Should Christian marriage be considered separately from non-Christian marriage in a predominantly secular society? Are there two types of marriage? Frank Brennan, an Australian Roman Catholic priest has argued recently that same-sex marriage should be legalised ‘for the common good’. He bases his support for homosexual marriage on a distinction between marriage in the Roman Catholic Church and marriage in wider society. But are there two types of marriage? From a civil perspective, marriage either in the Roman Catholic Church or out of it enables the married couple to enjoy the same civil privileges. No distinction is made, and the government does not distinguish such marriages as religious and non-religious.
1. Secular Marriage
Marriage between a man and a woman has been the norm in pagan societies down through history. Often, even in the Christian west even by the medieval church, a marriage was considered a true marriage, when a couple just decided to become man and wife. No official sanction by the government or the church was involved in all cases of marriage. As countries became Christianised, the Roman Catholic Church increasingly regulated marriage and even made marriage a sacrament. Eventually marriage required a license from the government, probably because of the legal and welfare issues implicit in a marriage union. In most societies today, marriage is administrated by the government.
The church down through the ages has not denied the legitimacy of non-Christian marriage, marriages which to all intents and purposes looked very much like what we call today common law or de facto marriage.
It is only very recently that a plea has arisen in Western democracies for permitting homosexual couples to marry. Much of the argument for such marriages resulted from alleged unfairness in the way a same-sex partner was treated under the law. Visiting a sick partner in hospital, for example, could be problematic for the homosexual. Other privileges granted to married couples in these societies were also denied to same-sex couples.
2. The biblical view of marriage
As in all areas where moral decisions need to be made in a society, the now predominantly secular world understands marriage as an institution in purely contractual terms between marriage partners, but licensed by a state bureaucracy. The modern definition of marriage, therefore, does not involve any kind of input from divine revelation or the claims of God upon the institution. For this reason the same-sex marriage debate usually revolves around arguments of fairness and discrimination. Since these secular societies have already decided that homosexuality and homosexual unions are morally legitimate, inevitably this logic will result in homosexual marriage becoming legal in all secular democracies. This is unavoidable.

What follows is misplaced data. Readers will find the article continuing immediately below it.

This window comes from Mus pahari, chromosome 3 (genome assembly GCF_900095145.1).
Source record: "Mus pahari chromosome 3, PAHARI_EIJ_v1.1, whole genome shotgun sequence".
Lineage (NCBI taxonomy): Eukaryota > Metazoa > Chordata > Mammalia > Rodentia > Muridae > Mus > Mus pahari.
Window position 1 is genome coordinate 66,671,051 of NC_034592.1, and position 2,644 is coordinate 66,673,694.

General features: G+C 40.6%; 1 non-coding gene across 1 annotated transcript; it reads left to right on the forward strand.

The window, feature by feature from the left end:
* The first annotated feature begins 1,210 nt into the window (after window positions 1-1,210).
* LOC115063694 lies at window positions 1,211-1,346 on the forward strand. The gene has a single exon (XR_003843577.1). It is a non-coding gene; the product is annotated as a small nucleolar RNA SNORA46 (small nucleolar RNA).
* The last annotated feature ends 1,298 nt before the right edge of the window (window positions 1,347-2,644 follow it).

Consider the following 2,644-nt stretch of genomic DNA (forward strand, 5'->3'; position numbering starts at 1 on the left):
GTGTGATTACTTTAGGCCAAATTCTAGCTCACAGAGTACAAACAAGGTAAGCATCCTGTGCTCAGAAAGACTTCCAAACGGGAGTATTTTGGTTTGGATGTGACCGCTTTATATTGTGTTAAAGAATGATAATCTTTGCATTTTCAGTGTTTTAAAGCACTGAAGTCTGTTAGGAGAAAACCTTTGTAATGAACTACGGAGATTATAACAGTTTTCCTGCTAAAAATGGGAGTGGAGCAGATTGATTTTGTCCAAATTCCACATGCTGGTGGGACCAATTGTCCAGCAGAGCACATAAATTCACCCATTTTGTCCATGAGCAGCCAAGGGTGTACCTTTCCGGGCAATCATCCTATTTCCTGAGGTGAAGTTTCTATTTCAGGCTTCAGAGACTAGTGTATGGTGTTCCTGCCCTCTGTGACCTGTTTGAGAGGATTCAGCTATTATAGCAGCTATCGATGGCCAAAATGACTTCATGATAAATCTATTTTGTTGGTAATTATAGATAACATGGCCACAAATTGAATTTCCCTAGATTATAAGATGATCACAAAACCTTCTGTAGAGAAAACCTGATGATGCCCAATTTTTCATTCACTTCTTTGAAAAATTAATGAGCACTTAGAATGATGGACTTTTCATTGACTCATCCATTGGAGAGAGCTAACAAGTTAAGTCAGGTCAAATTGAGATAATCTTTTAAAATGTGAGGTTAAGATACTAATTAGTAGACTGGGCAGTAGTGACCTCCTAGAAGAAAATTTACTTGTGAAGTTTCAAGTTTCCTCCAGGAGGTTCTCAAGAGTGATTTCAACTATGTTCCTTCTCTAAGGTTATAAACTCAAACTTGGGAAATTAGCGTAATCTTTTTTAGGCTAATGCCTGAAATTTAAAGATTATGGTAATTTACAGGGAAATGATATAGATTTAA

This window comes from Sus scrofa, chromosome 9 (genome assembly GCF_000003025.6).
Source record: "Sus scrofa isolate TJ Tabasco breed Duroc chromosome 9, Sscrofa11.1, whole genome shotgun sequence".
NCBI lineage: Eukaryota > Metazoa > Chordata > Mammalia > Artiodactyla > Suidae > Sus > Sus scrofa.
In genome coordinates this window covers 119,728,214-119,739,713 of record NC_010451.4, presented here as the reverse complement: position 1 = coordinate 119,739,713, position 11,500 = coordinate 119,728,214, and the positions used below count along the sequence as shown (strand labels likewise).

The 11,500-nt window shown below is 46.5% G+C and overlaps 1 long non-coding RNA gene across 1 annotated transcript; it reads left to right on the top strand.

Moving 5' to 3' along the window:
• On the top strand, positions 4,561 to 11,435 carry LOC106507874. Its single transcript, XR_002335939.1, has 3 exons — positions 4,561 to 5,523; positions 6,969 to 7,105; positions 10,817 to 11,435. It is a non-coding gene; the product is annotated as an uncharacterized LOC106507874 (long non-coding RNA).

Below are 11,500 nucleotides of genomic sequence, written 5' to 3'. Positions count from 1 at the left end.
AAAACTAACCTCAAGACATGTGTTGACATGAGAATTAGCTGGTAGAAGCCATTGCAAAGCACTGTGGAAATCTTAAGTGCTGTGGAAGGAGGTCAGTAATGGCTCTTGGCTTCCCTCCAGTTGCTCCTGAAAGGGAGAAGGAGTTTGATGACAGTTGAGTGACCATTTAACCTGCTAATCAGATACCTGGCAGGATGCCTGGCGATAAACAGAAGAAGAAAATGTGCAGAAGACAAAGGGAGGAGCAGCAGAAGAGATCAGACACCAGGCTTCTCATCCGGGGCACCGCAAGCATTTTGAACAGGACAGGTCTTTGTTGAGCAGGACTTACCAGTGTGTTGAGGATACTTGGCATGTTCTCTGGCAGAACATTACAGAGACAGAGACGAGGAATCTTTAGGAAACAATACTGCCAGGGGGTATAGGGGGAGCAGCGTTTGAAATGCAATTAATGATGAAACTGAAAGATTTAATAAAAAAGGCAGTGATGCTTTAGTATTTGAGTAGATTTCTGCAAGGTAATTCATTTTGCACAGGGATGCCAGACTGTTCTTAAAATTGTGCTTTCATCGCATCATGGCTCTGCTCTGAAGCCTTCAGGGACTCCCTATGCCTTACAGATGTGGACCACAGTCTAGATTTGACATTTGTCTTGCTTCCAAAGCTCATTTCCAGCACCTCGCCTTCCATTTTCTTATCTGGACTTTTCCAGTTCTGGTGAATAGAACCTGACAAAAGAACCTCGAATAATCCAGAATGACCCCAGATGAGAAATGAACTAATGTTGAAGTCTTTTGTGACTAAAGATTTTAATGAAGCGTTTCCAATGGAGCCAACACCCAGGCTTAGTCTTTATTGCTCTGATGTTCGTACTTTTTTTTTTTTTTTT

Those, however, who do not derive their moral distinctions from the secular ethical system, but from the Bible, oppose same-sex marriage because we consider it to be morally wrong, since the Bible both teaches that homosexuality is sinful and therefore contrary to God’s will, and that marriage is to be monogamous and heterosexual.
And the reason the biblical viewpoint affirms that the institution of marriage is monogamous and heterosexual is because God instituted it that way at creation. The account can be found in the first two chapters of Genesis 1 and 2. This is why Frank Brennan is wrong to suggest that there are two types of marriage, religious and civil. This distinction is not found in the Bible. A consistent biblical view is that all marriages are defined by God in monogamous and heterosexual terms. The idea of same-sex marriage is not countenanced in Scripture. Marriage as instituted by God, is therefore to be the norm for all men, even atheists, pagans, or any non-Christians. There is only one type of legitimate marriage and not two types of marriage. There is not a gold-standard and a bronze version of marriage.
What Christians have to realise, however, is that while there is a cultural memory of biblical marriage, and an innate aversion to marriages, such as same-sex marriage, which do not comply with biblical norms, inevitably the culture is shifting in a completely secular direction. What are Christians, then, to do? We must continue to bear witness to the teaching of the Bible on this question, but realising that unless society becomes predominantly Christian again, homosexual marriage will become the law of the land. Our focus, therefore, should continue to be on spreading the Gospel message and prayer that God will bring revival and reformation.
Dr. Garnet Milne